What could be more innocuous than a search engine interface? They’re simple, clean, uncluttered, with that empty text box almost welcoming your words. Type anything, anything at all; your fears, your wants, your worries – we’ll find you something, and no one else will ever know…
Don’t be fooled.
On August 4, 2006, US internet service provider America Online (AOL) released a collection of 21 million search queries from 657,426 customers. The searches had been made over a three-month period. The data, with identifying details replaced by numbers, contained the search strings entered, the date and time, and the websites subsequently visited – if any.
So far, so dull. The whole 2.1GB, 30 million-line text file was placed on the web for search researchers to hone their skills, test data extraction tools and investigate new search methods. But the content proved to be dynamite. Instead of quiet kudos from academia, AOL’s release was greeted with uproar, outrage, legal threats and demands to toughen US privacy laws. Two of the researchers, along with the company’s Chief Technology Officer, were within weeks and the data – hastily withdrawn just three days after release – has been copied and mirrored around the internet ever since.
But surely anonymised data can’t do any harm? Wrong. Within 48 hours of its release the New York Times had tracked down a 62-year old Georgia resident based solely on her searches. Wired News identified a 14-year old boy, while another woman was identified by an outside party and warned the logs revealed sensitive financial information about her.
What surprised outsiders was how little data it takes to sift out individuals from the faceless millions. Take user 19069577 who, on April 3, 2006, searched for “oregon lottery” and the following day on “56k internet connection aol”. There’s a 10-day gap before the next query: “hi from new zealand – introductions and greets” and that’s followed by “pig hunting starts in kinloch forest may 7”. A fortnight later, holiday presumably over and back in civilisation, they were looking for “aol broadband” and “www.workinginoregon”.
In just a handful of entries we learn that user 14994857 is keen on basketball, snorkelling, “ultimate fighting” and photography, has a 2002 Honda Accura RSX in need of a new rear strut and sought information on “obese children with sleep apnoea”.
Some users typed in their names to see if they appear on the web. Others, worried they might be subject to identity theft, searched on their own credit card or Social Security Numbers, unaware that in doing so they’d made themselves almost inevitable targets.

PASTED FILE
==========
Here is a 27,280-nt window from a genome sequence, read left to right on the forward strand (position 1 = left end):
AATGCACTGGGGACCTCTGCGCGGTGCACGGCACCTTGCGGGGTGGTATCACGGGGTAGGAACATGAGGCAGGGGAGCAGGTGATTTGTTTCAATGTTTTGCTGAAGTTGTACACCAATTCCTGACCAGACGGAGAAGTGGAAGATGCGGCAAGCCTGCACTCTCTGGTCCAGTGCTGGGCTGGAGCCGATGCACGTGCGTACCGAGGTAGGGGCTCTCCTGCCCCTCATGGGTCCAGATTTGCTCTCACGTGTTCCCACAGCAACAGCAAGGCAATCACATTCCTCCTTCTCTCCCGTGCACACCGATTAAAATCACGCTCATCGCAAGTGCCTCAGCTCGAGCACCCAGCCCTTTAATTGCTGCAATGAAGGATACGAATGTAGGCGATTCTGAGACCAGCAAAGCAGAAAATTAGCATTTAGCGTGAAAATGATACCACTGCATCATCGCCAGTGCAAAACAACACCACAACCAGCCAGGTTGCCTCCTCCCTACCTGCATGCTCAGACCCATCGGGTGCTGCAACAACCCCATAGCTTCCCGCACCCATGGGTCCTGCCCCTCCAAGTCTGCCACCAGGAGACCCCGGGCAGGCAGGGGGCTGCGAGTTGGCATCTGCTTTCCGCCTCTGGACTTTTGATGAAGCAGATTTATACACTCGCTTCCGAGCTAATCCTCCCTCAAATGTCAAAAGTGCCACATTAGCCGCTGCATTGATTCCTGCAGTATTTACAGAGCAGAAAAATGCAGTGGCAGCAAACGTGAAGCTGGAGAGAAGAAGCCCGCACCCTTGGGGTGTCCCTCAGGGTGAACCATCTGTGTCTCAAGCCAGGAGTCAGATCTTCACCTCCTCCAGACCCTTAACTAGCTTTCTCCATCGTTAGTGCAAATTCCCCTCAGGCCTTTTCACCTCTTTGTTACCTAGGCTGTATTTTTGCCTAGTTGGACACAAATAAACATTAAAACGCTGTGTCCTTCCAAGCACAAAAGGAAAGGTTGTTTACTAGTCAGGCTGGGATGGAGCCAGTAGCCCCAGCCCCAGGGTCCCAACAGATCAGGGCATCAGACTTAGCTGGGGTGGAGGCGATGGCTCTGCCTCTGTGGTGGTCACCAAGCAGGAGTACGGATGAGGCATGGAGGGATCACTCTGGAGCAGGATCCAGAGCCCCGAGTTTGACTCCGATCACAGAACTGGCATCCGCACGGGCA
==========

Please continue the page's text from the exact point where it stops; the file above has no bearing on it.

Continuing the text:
There’s also the seedy side. User 6120607 intermingles queries about “church pulpits”, “youth group bible lessons” and “bible facts” with hunts for “whiteslavegirls” and “anal creampies”, while 22381665 showed an interest in suicide and “very young incest”. User 17556639 asked “how to kill your wife”.
Then there’s the infamous User 927:
The queries start harmlessly enough. Sure, user 927 has some medical problems (“heal time for broken legs,” “human mold,” “mold on humans,” “skin mold”) but who has the time these days to keep themselves entirely fungi-free?
But things quickly take a turn for the worse with the sudden appearance of “dog sex” at 9:28 PM one evening. Half an hour later, the queries are about flowers (“anemona,” “arbutus,” “aster,” “pink camellia”), which lasts until 2 AM the next morning, and all appears well again. The following day, “forced rape porn” makes an appearance. “Testicle festivals” follows soon after. “Hentai pedofilia,” “bdsm electricity,” and “tormented elmo” (?) are entered. Things go downhill from there, getting downright unprintable (let’s just say that incest, torture, and urine are involved), until we run across the not-amusing-at-all “cut into your trachea.”
Seriously, who is this person?
Many users were (and still are) surprised to learn that search queries are even recorded. Google, for one, keeps this data indefinitely. Why? Because people confide more in that innocuous looking search box than they do in close friends or relatives. It gives whoever holds the data an insight into who you really are – and they can sell that insight to advertisers.
Although AOL pulled the data a few days after its release, the file was copied and mirrored around the internet and is still available in a variety of convenient download formats. The Internet Archive’s copy is here.